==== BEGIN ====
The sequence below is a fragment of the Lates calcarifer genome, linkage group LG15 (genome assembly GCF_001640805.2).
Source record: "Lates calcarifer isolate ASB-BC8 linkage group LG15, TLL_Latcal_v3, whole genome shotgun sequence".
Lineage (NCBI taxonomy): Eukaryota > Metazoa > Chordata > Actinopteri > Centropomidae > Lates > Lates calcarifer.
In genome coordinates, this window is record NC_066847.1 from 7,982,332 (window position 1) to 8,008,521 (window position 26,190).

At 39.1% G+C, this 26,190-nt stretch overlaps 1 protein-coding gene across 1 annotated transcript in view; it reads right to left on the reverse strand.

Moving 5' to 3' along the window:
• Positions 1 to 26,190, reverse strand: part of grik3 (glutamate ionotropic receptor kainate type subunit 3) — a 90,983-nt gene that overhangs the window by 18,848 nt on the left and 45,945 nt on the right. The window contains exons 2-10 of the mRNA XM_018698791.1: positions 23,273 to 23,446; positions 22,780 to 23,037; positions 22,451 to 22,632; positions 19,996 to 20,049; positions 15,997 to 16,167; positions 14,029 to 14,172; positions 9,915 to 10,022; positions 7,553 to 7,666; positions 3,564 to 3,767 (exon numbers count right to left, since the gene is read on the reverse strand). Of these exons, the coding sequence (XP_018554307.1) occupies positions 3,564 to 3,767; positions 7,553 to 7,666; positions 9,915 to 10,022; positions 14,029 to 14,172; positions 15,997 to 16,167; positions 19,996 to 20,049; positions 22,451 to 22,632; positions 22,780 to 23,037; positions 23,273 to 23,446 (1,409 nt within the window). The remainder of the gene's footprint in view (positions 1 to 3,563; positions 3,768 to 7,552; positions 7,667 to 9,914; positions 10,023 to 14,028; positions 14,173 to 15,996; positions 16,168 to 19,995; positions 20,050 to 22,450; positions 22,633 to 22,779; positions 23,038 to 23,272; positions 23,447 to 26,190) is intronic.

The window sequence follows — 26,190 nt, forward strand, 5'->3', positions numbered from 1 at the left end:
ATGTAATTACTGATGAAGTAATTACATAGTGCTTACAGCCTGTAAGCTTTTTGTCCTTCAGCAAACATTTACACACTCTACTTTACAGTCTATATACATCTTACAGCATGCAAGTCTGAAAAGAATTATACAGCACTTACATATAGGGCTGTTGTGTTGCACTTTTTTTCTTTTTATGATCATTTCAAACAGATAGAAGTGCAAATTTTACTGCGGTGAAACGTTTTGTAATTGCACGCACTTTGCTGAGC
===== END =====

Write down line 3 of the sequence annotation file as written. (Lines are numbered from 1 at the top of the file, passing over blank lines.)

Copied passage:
Lineage (NCBI taxonomy): Eukaryota > Metazoa > Chordata > Actinopteri > Centropomidae > Lates > Lates calcarifer.